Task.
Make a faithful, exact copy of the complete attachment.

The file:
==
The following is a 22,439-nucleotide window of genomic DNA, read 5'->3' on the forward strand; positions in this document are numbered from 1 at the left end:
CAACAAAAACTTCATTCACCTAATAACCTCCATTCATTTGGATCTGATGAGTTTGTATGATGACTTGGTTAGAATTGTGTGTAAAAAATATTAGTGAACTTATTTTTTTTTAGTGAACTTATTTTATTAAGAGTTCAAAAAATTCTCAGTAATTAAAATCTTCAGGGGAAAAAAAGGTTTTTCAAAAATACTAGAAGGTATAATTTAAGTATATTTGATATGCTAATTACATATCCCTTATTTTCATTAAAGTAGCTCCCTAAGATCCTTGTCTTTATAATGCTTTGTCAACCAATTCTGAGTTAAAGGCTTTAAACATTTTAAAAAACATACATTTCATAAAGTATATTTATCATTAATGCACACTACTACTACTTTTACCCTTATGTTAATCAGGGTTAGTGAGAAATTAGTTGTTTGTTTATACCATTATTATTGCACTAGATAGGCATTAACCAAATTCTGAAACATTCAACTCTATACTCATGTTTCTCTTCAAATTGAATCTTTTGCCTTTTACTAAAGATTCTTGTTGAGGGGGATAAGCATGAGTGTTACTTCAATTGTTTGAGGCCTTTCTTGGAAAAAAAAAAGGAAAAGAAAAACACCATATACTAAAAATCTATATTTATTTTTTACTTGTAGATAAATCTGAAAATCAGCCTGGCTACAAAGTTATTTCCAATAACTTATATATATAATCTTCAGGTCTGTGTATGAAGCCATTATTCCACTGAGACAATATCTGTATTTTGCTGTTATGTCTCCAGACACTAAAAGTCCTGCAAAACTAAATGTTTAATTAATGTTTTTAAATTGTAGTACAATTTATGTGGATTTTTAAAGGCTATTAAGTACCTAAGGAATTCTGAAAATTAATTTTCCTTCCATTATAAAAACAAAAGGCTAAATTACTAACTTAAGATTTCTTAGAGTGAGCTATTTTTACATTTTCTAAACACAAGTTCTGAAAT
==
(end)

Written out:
The following is a 22,439-nucleotide window of genomic DNA, read 5'->3' on the forward strand; positions in this document are numbered from 1 at the left end:
CAACAAAAACTTCATTCACCTAATAACCTCCATTCATTTGGATCTGATGAGTTTGTATGATGACTTGGTTAGAATTGTGTGTAAAAAATATTAGTGAACTTATTTTTTTTTAGTGAACTTATTTTATTAAGAGTTCAAAAAATTCTCAGTAATTAAAATCTTCAGGGGAAAAAAAGGTTTTTCAAAAATACTAGAAGGTATAATTTAAGTATATTTGATATGCTAATTACATATCCCTTATTTTCATTAAAGTAGCTCCCTAAGATCCTTGTCTTTATAATGCTTTGTCAACCAATTCTGAGTTAAAGGCTTTAAACATTTTAAAAAACATACATTTCATAAAGTATATTTATCATTAATGCACACTACTACTACTTTTACCCTTATGTTAATCAGGGTTAGTGAGAAATTAGTTGTTTGTTTATACCATTATTATTGCACTAGATAGGCATTAACCAAATTCTGAAACATTCAACTCTATACTCATGTTTCTCTTCAAATTGAATCTTTTGCCTTTTACTAAAGATTCTTGTTGAGGGGGATAAGCATGAGTGTTACTTCAATTGTTTGAGGCCTTTCTTGGAAAAAAAAAAGGAAAAGAAAAACACCATATACTAAAAATCTATATTTATTTTTTACTTGTAGATAAATCTGAAAATCAGCCTGGCTACAAAGTTATTTCCAATAACTTATATATATAATCTTCAGGTCTGTGTATGAAGCCATTATTCCACTGAGACAATATCTGTATTTTGCTGTTATGTCTCCAGACACTAAAAGTCCTGCAAAACTAAATGTTTAATTAATGTTTTTAAATTGTAGTACAATTTATGTGGATTTTTAAAGGCTATTAAGTACCTAAGGAATTCTGAAAATTAATTTTCCTTCCATTATAAAAACAAAAGGCTAAATTACTAACTTAAGATTTCTTAGAGTGAGCTATTTTTACATTTTCTAAACACAAGTTCTGAAAT